I officially love darning! It was so much fun darning this jumper and without a doubt saved it from going to landfill. There are 14 darned patches altogether. I used sock wool, some of which was variegated and for other patches I used a different colour for the warp and the weft.
When I showed someone the jumper recently, they had a confused look on their face and asked "Why?"
I know it may seem strange but that sense of achievement when you have mended something, breathed new life into an item of clothing, learnt a new skill, mindfully fixed something by hand, is exhilarating. Of course, it takes effort and time. It would be more convenient and quicker to just go to the shop to buy a new one. But by mending a garment we are combatting fashion waste, diverting textiles from landfill, slowing down consumption, being environmentally conscious and creating a unique, personalised garment.
Our grandmothers would mend clothes out of necessity. Families had a limited amount of clothes because they were not as readily available, often home made and were expensive. People looked after their clothes and kept wearing them until they wore out and then they patched them so they could wear them some more.
Today clothes are cheap, easily accessible and as a result we have lost the need and desire to look after and appreciate our clothes. We have also lost the skills to mend our clothes. Why do people need to bother? Not because of necessity but because we need to look after our planet. It is our responsibility.
It seems like pants with wide legs are quite fashionable at the moment. I picked up this pattern at a second hand shop. It was a simple pattern to make with an elastic waist band. The doona cover I used was very soft and silky, so the pants have a lovely comfortable feel - like wearing pyjamas. The pants fit well and are easy to wear. They feel like something you could dress up to go out or wear lounging around at home watching a movie. I enjoyed wearing them to work today with a white t-shirt and denim jacket.
I don't know about you but it always helps me to finish a project when I have a deadline. This Saturday I am giving a talk about my ReSew2020 project at Simple Living Toowoomba and I am determined to have all the projects complete. I have finished another two which I will show you in the next day or two and then I have one to go! Fingers crossed I can make it. I know it has taken me a lot longer than expected but I have had fun along the way and have heaps more ideas to experiment with.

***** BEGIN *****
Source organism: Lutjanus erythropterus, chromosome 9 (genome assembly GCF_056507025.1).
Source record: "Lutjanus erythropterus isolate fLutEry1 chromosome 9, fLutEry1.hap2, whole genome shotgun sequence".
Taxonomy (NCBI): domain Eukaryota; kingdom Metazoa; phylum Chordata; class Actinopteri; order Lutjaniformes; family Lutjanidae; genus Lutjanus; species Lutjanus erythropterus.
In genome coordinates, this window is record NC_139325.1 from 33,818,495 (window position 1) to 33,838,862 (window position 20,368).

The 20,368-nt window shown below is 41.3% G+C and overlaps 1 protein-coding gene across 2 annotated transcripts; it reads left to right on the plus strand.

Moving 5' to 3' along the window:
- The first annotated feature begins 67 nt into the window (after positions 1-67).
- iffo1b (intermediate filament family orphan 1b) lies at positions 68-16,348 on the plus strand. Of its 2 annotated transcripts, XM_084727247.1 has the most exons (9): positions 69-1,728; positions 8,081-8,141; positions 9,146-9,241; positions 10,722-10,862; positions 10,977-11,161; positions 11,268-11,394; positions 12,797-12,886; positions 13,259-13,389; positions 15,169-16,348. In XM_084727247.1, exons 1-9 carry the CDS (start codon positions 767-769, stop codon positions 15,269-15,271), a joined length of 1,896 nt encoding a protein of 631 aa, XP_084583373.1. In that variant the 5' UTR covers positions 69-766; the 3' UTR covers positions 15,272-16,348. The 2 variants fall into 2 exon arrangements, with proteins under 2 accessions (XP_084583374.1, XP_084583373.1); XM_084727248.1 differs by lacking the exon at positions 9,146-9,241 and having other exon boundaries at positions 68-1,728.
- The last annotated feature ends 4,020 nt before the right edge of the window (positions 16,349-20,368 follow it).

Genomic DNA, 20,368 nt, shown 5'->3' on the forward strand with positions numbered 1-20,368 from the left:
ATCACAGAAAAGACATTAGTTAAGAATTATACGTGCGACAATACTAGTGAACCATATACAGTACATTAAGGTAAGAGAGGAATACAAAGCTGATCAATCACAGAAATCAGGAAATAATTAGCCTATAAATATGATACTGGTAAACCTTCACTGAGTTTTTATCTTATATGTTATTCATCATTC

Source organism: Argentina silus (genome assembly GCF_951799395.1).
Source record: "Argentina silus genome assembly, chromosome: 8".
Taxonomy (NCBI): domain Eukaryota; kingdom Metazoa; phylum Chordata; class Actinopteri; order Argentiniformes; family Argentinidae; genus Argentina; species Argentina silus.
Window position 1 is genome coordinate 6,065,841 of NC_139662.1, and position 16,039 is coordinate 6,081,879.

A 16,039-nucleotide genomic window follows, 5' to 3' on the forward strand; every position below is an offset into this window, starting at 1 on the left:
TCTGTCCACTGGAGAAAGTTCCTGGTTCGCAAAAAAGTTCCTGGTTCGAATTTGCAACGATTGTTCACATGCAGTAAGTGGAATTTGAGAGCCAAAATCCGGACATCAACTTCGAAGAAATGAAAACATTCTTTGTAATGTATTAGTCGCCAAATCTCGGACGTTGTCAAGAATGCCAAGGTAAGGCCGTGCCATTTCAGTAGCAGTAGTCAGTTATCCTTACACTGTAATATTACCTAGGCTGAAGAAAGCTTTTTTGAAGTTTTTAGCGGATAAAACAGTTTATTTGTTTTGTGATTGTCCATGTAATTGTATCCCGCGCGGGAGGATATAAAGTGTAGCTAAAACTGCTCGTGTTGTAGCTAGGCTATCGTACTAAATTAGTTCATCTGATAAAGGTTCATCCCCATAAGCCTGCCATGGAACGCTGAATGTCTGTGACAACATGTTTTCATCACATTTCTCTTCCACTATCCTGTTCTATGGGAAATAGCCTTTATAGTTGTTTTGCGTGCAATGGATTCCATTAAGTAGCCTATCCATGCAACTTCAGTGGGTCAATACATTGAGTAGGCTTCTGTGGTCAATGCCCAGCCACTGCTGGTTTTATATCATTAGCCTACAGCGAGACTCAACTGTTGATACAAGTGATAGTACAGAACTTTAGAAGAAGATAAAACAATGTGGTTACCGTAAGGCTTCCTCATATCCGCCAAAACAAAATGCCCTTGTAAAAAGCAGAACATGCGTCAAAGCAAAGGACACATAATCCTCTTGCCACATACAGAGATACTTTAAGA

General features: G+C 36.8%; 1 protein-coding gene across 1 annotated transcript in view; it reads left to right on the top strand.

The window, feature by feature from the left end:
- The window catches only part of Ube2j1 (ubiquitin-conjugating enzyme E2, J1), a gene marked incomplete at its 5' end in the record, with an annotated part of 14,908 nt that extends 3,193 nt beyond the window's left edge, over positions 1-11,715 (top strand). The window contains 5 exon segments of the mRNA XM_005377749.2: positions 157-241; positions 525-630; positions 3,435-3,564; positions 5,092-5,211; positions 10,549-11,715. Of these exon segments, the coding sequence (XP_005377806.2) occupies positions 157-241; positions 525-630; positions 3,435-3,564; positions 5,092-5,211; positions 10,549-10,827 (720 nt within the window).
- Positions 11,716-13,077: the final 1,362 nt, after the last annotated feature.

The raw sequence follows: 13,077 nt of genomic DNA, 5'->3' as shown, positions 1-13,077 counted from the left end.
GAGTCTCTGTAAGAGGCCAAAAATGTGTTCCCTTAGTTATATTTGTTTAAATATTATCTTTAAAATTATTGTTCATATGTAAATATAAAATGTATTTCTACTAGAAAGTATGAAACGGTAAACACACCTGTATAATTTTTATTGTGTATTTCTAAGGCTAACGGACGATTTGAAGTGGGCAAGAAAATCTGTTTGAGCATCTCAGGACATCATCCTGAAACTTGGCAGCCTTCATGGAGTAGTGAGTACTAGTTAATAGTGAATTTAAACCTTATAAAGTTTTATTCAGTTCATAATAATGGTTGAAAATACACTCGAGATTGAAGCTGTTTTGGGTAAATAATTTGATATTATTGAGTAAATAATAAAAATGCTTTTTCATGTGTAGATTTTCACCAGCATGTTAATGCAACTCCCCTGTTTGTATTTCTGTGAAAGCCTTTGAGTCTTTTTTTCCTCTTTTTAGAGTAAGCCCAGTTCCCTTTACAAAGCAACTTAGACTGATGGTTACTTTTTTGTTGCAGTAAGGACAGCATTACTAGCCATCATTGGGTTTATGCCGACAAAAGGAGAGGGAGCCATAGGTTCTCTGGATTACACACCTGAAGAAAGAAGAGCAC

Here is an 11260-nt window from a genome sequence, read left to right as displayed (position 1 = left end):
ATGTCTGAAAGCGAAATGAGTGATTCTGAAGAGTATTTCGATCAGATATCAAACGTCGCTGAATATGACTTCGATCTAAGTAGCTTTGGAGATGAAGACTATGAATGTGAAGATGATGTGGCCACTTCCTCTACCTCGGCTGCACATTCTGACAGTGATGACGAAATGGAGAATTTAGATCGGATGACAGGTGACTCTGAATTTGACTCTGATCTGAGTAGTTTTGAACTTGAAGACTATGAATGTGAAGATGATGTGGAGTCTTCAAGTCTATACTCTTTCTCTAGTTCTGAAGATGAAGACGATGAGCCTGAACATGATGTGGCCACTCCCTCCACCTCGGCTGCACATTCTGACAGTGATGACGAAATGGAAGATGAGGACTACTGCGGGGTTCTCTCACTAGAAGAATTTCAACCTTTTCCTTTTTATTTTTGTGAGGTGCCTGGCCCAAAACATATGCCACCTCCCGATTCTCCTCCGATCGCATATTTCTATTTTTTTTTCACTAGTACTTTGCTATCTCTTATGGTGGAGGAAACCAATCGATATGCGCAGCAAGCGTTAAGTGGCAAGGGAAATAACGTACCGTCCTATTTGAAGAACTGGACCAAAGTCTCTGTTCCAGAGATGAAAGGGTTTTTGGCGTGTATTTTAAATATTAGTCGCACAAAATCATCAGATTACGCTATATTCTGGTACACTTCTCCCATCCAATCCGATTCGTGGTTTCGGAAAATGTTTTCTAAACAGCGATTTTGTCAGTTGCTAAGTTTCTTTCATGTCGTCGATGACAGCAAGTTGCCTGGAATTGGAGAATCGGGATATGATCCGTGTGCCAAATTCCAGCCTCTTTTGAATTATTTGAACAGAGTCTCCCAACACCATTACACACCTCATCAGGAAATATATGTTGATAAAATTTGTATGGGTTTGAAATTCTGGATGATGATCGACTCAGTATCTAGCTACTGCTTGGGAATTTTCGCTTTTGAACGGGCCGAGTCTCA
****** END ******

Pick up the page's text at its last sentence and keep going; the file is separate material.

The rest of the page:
With this project I really wanted to make a zippered pouch with tabs. The zip is a recycled zip that I rescued from another project and the material is a combination of upcycled sheets and a scrap of fabric I found at school, of all places. It is lined and reversible.
I put the finishing touches on my upcycled mittens while away camping on the weekend.
I made the mittens from the sleeves of a jumper - the cuff on the jumper being the cuff on the mittens. I used the front part of the jumper in my patchwork cardigan and wanted to use up some more of the material.
I think they came up a treat with a little bit of boro and sashiko inspired patchwork and embroidery on the front to decorate.
Here is my latest upcycling project. An overall dress from a denim skirt. No pattern. I made the front pockets from left over fabric, unpicked the pockets and put them on the back and unpicked some belt keepers and put them on the bib. I wore this to work the other day and received so many compliments, even from my primary school students. BTW the socks are ones I knitted myself and this was the first time I wore them.
It has been a long time since I completed a ReSew project. To find out what the ReSew2020 Project is all about have a look at this page - https://www.simpleslowstill.com.au/resew2020.html. I know it is no longer 2020 but I am going to keep that name in honour of the year that was.
I really loved this dress when I bought it from the second hand shop but it was just a bit too short. I was going to just make a top out of it and use the lovely frills for something else. But then my daughter suggested I make it into a skirt to make the most of the frills. Then I thought I could use the top part of the dress, extend it and turn that into a shirt. Two for the price of one!
With the skirt I was able to let some darts out to give me some more width. Then I simply attached some bias binding around the top of the skirt and threaded some elastic through. It doesn't look spectacular and I will always wear a shirt over the top but it works.
It took me ages to decide what to do with the top. With gathered dresses and tops back in fashion I thought I would give that a go. It looked ridiculous! I looked like a clown in the circus. Also wasn't sure what colours to use. I didn't want to just use blue so I thought I would do the strips of varying widths.
I love the skirt and have worn it several times. A number of people commented how much they liked it when I wore it. I am not sold on the top yet. I think it works. I may just have to give it some time to get used to it.
Hello! My name is Margy. I enjoy living simply, I am trying to slow down and I am learning how to be still. I would love you to join me on this exciting adventure.